Tuesday, June 07, 2005

:: adgruntie :: IPA wants to crack down on plagiarism

+ MediaWeek.co.uk has an interesting story on plagiarism in regards to media agencies and IPA's (Institute of Practitioners in Advertising) plans to "get tough" on agencies who steal.

Its legal director, Marina Palomba, says: "The problem in the case of media agencies, as distinct from creative agencies, is that it is harder to identify."

But she warns that any IPA agency found to have committed a flagrant act of plagiarising a fellow member's work runs the risk of being kicked out of the organisation.

"Our bylaws do require a member to behave in an ethical manner. If one agency acted in a particularly unprofessional or unethical manner, then it would be raised at our council. There is the ultimate sanction of asking that agency to leave – although to my knowledge it's never happened before,"she says.

But Palomba agrees that sometimes agencies that win a pitch often find themselves under pressure from their new clients to use ideas already supplied by the outgoing agency.

"I've had members call me in these circumstances and ask what the legal position is. I tell them that they're infringing copyright. Very often, agencies want to hear that because they've got their own ideas they want to use," she says.

But the IPA initiative is already being greeted with widespread scepticism by individual agencies and advertisers alike.

Many of them believe it is a worthy cause but hasn't a hope in hell of becoming reality in the cut-throat world of advertising where grabbing business and getting to the top of the billings leagues are all-important.

One agency executive sums up the situation starkly: "Look, it's ‘dog eat dog' and ‘rat eat rat' out there. Anyone who doubts that isn't living in the real world. Anybody who doesn't live by that will die a commercial death. Our agency has gleaned ideas and knowledge from clients – knowledge that I know has originated from rivals in the pitch process. And we've made use of that knowledge –made money from it."
He adds: "You can get any number of people to make pious declarations about how wrong it all is, but you show me an agency too scrupulous to take advantage of a situation like that and I'll show you an agency that's on the way out."

Another agency chief is blunter still: "The IPA lot are flapping about like a bunch of shocked vicars at a dirty postcard convention. You might conceivably get the IPA and Isba [the Incorporated Society of BritishAdvertisers] to sign up to some joint statement about the need to protect intellectual property. But it'll mean bugger all in practice because neither organisation is a regulatory body. Being expelled from the IPA is hardly the sanction of the century."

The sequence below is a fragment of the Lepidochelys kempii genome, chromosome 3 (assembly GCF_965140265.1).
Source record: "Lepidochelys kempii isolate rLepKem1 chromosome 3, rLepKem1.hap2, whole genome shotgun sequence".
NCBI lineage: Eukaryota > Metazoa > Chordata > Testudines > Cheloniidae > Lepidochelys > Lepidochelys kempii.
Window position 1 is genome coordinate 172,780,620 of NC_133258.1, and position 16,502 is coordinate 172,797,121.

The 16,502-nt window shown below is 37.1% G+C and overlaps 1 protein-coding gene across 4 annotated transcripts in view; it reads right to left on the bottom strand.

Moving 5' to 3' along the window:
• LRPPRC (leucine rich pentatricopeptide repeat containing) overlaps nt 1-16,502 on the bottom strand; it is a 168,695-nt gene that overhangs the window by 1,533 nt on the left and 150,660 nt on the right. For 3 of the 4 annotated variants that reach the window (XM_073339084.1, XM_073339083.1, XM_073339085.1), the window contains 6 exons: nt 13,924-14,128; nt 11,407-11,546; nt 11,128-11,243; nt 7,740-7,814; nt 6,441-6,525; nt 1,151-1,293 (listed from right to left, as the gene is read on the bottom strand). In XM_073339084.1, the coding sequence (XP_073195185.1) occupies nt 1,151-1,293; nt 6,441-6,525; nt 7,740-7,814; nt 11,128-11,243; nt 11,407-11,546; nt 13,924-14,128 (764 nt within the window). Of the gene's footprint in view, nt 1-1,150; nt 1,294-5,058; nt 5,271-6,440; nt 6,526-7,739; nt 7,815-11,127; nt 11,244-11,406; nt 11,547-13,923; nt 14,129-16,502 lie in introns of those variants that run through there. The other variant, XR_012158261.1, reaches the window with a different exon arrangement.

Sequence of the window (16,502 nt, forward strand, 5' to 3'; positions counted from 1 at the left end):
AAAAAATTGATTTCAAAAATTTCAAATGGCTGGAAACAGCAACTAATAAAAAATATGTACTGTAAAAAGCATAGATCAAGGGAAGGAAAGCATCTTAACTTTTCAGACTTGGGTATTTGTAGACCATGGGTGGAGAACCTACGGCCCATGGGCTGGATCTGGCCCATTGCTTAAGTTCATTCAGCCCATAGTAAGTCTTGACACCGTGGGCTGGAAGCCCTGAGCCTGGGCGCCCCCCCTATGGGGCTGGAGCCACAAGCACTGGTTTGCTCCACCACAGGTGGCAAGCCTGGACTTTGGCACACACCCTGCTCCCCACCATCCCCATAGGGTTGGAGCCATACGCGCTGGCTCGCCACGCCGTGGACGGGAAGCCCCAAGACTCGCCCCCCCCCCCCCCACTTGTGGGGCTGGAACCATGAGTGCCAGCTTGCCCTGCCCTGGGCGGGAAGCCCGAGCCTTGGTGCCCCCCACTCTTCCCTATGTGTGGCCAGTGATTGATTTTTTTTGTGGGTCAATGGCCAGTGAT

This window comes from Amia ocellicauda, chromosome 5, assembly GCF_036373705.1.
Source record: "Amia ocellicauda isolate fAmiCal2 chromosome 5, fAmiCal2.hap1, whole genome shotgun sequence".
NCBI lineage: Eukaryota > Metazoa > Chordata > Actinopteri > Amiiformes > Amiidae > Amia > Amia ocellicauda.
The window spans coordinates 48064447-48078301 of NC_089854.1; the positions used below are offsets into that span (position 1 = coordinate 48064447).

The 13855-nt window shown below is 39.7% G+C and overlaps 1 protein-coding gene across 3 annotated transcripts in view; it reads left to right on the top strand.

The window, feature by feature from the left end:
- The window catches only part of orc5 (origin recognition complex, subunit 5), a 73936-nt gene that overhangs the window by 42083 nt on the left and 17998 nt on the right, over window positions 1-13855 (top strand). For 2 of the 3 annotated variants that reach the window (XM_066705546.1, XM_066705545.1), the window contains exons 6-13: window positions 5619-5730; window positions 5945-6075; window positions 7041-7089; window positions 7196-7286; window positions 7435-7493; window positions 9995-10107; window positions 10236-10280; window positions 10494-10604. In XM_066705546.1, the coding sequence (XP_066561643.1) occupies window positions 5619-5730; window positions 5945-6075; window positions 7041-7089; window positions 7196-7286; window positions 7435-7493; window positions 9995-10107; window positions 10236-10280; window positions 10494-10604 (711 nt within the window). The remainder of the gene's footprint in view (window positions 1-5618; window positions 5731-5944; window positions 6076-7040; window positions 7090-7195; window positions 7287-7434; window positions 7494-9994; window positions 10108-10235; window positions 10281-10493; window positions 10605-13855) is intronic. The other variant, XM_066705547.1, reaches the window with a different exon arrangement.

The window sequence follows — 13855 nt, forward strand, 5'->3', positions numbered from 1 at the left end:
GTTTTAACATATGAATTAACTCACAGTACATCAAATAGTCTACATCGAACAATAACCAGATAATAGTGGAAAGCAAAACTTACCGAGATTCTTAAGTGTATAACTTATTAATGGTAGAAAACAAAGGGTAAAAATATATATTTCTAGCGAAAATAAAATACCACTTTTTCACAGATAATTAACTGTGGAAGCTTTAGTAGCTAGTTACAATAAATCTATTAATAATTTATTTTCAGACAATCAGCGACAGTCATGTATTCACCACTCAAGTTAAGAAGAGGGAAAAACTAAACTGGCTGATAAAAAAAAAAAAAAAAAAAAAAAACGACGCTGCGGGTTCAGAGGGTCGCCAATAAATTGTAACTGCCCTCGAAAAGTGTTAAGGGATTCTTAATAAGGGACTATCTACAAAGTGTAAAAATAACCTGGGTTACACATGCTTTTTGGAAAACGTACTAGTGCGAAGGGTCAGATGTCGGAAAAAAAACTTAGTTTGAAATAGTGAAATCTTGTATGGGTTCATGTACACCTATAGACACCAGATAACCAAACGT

He adds: "I mean, what would you choose? Securing a piece of business that might well help take you to the top of the billings league, even if you're making use of another agency's ideas, or basking in the approval of [IPA director general] Hamish Pringle? Tough call, isn't it?"


And Debbie Morrison, director of membership services at Isba, is honest enough to admit: "We can't control every single client customer relationship that's out there. We don't have any bylaws."

She believes that if agencies are unhappy, then the remedy is largely in their own hands, adding: "Until agencies regulate themselves and say:‘No, we're not going to do this,' then I don't see that very much will change."

Morrison claims: "A lot of this is being spun by the IPA and it's winding the whole situation up. It's never going to stop competition in its own marketplace, is it?"

She says many in the industry fail to understand that agencies frequently come up with similar ideas quite simultaneously because their responses are often guided by the very tight and detailed nature of the briefings given to them by clients.

"Certain briefs are so detailed that agencies have actually come back with the same idea. How do you get over that barrier? Where does the idea come from? Does it belong solely to one person? I don't think it does," she says.

Morrison adds: "The way that clients and agencies work these days, it's more about collaboration. Therefore it's about joint ownership of ideas. It isn't about them and us, mine and yours. It's a very selfish way to look at things."

But when client and agency part company, everybody is indeed out for themselves – whether that means taking whatever idea will benefit the business or protecting intellectual property.

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